Monday, April 20, 2009

Iran to Obama: be quiet about our humane rights violations, please

That's roughly the message sent by Iran's Foreign Ministry spokesman, Hasan Qashqavi, to President Obama when the latter commented on the recent incarceration of American-Iranian reporter Roxana Saberi, charged with "spying", by saying he was "gravely concerned" about her safety and well-being, and that he was confident she wasn't involved in any espionage.

Ms. Saberi, who won the Miss North Dakota Pageant in 1997 (and rather deservedly so, I must add), was originally arrested in Iran for "working without press credentials". Yes, because experienced reporters are always forgetting the one thing that keeps them alive in hellholes like Iran, their press credentials. She was later charged with spying for the United States – despite there being absolutely no evidence whatsoever for this claim – and was therefore convicted in a one-day trial behind closed doors to eight years in jail. And all this, before anyone even learned the details.

Well, it is Iran. I suppose we should be happy she wasn't shot or tortured or beheaded. (Or is the Islamic fundamentalist reign mellower in Iran than in Afghanistan? I mix them up. So sorry. Not.)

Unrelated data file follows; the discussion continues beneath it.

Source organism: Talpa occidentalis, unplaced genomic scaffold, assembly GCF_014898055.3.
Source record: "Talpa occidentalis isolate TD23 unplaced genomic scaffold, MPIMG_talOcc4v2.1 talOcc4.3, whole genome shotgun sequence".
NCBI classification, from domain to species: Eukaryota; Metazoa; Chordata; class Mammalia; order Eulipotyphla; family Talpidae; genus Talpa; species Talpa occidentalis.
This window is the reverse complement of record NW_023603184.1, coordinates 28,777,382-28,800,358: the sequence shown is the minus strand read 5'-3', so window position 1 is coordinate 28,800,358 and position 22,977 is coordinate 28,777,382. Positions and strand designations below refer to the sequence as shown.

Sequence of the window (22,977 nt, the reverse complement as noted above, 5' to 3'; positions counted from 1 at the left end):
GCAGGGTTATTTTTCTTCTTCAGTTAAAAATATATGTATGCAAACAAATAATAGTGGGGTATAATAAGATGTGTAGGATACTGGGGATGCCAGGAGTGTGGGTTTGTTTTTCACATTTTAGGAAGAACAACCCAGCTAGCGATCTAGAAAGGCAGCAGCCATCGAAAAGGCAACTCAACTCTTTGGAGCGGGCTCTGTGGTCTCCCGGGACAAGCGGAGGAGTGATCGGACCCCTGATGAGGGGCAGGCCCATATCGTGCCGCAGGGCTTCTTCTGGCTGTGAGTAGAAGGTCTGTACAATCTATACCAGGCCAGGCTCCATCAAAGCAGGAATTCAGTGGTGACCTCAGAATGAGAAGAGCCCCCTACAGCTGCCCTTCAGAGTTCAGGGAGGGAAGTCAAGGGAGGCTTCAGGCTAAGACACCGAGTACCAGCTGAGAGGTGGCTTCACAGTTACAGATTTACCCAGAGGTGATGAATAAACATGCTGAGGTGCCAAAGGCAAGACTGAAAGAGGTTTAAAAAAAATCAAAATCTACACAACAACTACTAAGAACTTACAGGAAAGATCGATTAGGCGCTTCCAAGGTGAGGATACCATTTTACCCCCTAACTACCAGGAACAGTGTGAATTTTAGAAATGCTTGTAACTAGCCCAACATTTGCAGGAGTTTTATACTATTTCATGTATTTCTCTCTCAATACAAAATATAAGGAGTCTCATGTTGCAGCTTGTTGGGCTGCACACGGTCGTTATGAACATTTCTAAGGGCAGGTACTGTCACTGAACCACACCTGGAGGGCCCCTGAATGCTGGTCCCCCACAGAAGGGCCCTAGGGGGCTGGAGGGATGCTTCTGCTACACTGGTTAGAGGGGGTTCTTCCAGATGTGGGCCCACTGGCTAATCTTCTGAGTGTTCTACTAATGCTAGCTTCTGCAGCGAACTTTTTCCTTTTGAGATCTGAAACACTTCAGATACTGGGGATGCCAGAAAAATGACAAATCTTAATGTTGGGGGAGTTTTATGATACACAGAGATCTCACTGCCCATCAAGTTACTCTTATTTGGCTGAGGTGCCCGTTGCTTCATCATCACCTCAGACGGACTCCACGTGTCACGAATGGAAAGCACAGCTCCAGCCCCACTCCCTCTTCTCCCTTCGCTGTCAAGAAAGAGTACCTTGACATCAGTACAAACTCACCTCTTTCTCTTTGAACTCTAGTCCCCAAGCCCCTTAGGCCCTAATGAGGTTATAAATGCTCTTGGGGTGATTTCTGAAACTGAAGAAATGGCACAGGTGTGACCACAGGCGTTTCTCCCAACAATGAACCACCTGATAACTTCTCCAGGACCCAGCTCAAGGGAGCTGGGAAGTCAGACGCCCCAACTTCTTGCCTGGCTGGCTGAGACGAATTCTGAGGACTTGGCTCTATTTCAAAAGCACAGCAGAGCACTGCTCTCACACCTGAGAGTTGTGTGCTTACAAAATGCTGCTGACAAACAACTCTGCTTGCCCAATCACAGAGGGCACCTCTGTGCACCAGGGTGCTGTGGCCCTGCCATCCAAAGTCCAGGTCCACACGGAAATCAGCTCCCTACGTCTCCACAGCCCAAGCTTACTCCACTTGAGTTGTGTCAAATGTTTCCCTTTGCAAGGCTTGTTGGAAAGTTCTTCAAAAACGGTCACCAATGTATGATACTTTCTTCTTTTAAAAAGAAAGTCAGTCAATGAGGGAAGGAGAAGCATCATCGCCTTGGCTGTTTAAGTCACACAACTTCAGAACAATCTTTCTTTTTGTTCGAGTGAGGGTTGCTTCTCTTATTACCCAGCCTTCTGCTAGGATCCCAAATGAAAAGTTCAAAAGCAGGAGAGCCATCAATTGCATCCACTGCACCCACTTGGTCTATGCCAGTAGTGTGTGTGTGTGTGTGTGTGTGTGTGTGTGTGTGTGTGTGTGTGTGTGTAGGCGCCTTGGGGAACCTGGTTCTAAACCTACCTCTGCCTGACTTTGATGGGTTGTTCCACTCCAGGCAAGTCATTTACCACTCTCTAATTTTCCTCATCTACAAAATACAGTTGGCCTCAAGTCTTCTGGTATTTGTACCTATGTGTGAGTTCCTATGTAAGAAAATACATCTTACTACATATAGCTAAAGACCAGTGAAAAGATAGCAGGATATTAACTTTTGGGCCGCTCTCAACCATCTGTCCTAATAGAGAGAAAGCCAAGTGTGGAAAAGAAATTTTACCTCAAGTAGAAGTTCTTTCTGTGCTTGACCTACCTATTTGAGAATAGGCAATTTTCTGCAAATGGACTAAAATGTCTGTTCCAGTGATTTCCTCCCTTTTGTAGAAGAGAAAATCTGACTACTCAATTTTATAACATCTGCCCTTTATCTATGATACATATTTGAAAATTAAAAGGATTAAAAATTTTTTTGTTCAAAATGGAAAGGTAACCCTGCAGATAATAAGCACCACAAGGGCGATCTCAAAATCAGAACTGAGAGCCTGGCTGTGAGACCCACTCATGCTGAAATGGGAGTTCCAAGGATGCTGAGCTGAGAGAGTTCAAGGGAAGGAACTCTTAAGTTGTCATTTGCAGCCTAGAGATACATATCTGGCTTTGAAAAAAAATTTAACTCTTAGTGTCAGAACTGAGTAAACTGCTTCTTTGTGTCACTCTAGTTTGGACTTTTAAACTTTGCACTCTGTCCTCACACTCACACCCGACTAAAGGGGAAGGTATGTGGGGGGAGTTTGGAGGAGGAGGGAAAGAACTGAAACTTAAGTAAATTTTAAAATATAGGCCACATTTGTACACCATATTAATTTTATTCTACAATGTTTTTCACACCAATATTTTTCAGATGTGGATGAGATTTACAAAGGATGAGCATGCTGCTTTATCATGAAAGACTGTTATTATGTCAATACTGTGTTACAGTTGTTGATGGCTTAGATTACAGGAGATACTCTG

Obama said Sunday he was "gravely concerned" about the safety and well-being of Saberi and was confident she wasn't involved in espionage, sparking a response from Iran's Foreign Ministry spokesman Hasan Qashqavi.

"I advise those who studied law not to comment on a case without seeing its context," Qashqavi told reporters during his weekly press briefing Monday.

Obama studied law at Harvard University and taught constitutional law at the University of Chicago before becoming president.

Good thing the details were available then. Oh, waaaiiiit ...

Is this Hasan Qashqavi really arrogant and deluded enough to presume to decide what the President of the United States can and cannot say? But then, Middle-Eastern governments have always had the knack for PR ...

So an (assuredly) innocent reporter was arrested, charged with silly accusations and now faces eight freakin' years in a demented country's demented jail. ... Yeah, that sounds about right for Iran and that region.


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